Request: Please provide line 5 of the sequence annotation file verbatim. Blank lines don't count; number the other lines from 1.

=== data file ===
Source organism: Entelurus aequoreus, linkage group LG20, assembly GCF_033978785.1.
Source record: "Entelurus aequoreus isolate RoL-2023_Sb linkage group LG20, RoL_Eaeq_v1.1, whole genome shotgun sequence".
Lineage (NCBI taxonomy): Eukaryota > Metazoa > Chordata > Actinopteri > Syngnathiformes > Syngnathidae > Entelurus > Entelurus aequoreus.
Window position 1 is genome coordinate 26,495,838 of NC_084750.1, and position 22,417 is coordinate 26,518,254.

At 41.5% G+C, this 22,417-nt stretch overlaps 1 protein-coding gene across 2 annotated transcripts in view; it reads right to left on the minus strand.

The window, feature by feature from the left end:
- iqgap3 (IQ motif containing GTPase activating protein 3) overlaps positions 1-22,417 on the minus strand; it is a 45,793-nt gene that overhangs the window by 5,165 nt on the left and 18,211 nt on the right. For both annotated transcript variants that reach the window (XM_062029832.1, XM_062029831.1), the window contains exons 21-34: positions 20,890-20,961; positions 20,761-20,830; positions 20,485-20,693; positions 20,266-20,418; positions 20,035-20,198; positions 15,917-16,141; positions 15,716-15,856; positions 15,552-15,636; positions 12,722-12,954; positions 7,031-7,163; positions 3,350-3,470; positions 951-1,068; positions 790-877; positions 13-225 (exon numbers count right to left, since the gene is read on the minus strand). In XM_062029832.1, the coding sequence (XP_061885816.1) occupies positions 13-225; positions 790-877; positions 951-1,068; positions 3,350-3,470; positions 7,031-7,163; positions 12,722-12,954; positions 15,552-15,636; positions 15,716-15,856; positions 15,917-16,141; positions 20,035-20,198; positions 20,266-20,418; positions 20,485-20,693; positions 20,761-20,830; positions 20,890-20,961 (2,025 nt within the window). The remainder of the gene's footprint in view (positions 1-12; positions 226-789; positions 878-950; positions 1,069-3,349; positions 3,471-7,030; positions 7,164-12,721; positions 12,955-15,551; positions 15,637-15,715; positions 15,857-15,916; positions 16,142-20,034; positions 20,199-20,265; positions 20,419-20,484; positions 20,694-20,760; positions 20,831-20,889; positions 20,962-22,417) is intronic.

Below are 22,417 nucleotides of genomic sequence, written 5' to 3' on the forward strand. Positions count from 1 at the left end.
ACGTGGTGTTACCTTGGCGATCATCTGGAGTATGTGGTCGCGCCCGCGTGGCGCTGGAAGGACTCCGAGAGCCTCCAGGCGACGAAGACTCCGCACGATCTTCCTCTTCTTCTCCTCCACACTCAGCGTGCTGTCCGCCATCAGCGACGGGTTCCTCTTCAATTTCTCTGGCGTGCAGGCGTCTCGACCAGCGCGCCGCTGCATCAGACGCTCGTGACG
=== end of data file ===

At 41.5% G+C, this 22,417-nt stretch overlaps 1 protein-coding gene across 2 annotated transcripts in view; it reads right to left on the minus strand.